The application of industrial processes to animal agriculture is usually thought of as an American phenomenon, and, as an aside, the most firmly impressed memory of my Californian honeymoon is the sorry sight of cows in a huge muddy complex by a highway somewhere near Fresno: thank you Dairy Farmers of America. But Europe has its own industrial meat and dairy: be it the gigantic Danish and Dutch pork industries, pig farming in Northern Ireland or the ‘megafarms’ increasingly blighting the British countryside. Big Livestock’s second characteristic, its entity as a corporation, also gives the industry a global footprint through financial flows, often international and opaque, regardless of where operations are sited. Zambian beef factories are traded on the LSE, which strikes me as a good example of much of what is wrong with a corporate controlled food system.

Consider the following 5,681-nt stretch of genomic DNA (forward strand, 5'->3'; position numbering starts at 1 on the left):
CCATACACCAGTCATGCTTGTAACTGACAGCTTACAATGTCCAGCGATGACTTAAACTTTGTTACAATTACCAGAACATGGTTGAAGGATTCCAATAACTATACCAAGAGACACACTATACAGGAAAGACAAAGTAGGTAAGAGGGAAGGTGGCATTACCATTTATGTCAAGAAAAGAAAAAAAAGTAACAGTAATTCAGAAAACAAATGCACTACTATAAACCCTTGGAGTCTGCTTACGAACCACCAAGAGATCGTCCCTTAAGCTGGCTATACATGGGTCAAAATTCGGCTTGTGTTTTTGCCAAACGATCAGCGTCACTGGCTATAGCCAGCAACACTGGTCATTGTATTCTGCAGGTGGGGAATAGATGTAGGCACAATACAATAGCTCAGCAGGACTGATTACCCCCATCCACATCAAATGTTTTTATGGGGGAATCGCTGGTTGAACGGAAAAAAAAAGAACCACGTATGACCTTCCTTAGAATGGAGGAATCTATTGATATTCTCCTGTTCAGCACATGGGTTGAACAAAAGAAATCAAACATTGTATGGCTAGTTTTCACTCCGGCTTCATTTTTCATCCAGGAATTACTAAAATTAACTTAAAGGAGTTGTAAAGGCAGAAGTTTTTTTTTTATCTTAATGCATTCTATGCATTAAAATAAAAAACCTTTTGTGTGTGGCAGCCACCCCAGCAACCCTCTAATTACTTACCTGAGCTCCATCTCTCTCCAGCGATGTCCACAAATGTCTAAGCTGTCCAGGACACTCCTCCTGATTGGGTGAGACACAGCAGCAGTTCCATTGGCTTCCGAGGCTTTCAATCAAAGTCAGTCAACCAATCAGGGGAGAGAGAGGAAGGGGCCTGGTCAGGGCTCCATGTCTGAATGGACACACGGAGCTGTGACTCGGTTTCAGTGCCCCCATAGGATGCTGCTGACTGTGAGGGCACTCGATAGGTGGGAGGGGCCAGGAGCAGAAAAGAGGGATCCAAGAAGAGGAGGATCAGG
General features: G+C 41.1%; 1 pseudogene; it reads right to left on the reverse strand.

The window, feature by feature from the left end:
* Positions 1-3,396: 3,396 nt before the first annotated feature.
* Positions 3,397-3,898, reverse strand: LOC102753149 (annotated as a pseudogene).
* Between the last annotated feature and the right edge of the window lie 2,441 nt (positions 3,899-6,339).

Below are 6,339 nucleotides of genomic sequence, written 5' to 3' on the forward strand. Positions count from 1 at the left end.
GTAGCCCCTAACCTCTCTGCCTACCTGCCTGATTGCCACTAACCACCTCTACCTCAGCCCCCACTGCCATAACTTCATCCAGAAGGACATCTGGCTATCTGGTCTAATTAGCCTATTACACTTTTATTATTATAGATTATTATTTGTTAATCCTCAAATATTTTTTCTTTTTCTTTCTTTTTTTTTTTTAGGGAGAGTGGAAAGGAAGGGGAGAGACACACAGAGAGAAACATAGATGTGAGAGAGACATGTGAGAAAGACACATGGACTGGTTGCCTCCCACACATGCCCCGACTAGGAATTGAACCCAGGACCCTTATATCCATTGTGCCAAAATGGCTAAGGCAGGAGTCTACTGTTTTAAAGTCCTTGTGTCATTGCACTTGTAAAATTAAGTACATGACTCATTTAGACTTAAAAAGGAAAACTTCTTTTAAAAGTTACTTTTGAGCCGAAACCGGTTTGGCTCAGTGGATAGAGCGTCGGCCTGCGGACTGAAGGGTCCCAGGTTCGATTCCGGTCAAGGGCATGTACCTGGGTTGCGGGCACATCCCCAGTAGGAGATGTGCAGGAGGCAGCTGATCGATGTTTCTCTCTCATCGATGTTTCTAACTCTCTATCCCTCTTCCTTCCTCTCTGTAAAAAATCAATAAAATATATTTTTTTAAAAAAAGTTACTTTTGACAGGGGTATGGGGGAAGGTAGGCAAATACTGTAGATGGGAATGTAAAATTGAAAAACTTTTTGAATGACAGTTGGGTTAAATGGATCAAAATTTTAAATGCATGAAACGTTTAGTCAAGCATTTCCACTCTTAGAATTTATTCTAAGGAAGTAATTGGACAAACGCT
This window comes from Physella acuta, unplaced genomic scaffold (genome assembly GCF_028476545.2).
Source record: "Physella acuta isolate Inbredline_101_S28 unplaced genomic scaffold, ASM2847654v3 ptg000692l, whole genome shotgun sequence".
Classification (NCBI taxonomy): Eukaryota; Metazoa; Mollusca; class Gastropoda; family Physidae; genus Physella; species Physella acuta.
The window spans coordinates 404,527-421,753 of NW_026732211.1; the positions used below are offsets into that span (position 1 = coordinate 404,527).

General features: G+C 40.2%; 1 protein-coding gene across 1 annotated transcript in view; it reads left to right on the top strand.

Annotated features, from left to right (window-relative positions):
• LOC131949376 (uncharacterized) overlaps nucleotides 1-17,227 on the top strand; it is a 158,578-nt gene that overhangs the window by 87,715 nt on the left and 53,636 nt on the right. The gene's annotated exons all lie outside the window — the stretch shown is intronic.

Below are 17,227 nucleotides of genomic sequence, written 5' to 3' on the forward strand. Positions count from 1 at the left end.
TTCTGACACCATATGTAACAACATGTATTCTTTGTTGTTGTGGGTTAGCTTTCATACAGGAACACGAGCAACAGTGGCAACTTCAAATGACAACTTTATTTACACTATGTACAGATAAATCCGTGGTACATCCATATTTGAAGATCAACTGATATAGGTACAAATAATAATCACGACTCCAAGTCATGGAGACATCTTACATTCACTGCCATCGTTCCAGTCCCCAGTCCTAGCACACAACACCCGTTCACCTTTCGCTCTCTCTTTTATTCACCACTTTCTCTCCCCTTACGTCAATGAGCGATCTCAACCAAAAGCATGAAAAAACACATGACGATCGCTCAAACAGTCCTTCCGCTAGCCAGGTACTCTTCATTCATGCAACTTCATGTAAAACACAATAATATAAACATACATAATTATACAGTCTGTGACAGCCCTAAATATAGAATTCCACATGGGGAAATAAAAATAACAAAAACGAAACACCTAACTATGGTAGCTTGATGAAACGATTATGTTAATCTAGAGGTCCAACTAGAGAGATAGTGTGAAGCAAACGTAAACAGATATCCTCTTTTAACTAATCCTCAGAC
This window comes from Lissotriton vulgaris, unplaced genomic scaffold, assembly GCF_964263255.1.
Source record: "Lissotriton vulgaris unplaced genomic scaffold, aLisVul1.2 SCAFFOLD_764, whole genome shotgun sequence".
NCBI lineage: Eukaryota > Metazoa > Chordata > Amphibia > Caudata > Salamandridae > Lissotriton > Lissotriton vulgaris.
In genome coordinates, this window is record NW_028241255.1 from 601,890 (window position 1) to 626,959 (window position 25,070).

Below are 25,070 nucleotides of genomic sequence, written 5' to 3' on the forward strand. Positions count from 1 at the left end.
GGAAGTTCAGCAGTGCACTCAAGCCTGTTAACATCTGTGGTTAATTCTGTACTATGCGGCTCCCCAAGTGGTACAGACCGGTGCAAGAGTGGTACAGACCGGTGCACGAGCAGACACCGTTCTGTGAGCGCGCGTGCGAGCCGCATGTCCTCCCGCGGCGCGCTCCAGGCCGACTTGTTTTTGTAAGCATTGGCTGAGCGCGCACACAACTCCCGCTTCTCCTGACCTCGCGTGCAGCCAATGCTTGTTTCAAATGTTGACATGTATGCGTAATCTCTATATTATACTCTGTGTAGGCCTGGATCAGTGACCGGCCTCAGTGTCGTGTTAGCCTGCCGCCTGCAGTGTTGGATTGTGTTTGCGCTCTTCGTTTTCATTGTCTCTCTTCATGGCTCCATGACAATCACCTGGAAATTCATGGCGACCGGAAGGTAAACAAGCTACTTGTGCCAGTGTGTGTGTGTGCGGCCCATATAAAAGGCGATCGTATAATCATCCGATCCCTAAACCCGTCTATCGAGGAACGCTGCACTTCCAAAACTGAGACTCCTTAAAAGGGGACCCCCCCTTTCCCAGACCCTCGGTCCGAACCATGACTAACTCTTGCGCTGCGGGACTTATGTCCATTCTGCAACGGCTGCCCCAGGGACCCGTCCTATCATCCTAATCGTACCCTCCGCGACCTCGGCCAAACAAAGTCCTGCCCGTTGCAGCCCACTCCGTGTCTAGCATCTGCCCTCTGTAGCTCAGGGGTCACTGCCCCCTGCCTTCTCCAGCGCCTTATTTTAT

It’s the industrial processes of Big Livestock that make it such a climate offender; it is Big Livestock that is responsible for the greenhouse gas emissions attributed to the meat and dairy sector, close to 15% of total emissions today. Big Livestock is also driving alarming biodiversity loss and species extinction, soil and aquifer depletion. More terrifyingly still, its reliance on antibiotics, the only way to keep so many animals held in such cramped conditions healthy, is driving antimicrobial resistance so that C-sections and other operations may soon become too risky to carry out. One day, we will wonder why one industry was allowed to so casually squander the gains of modern medicine.
It doesn’t end there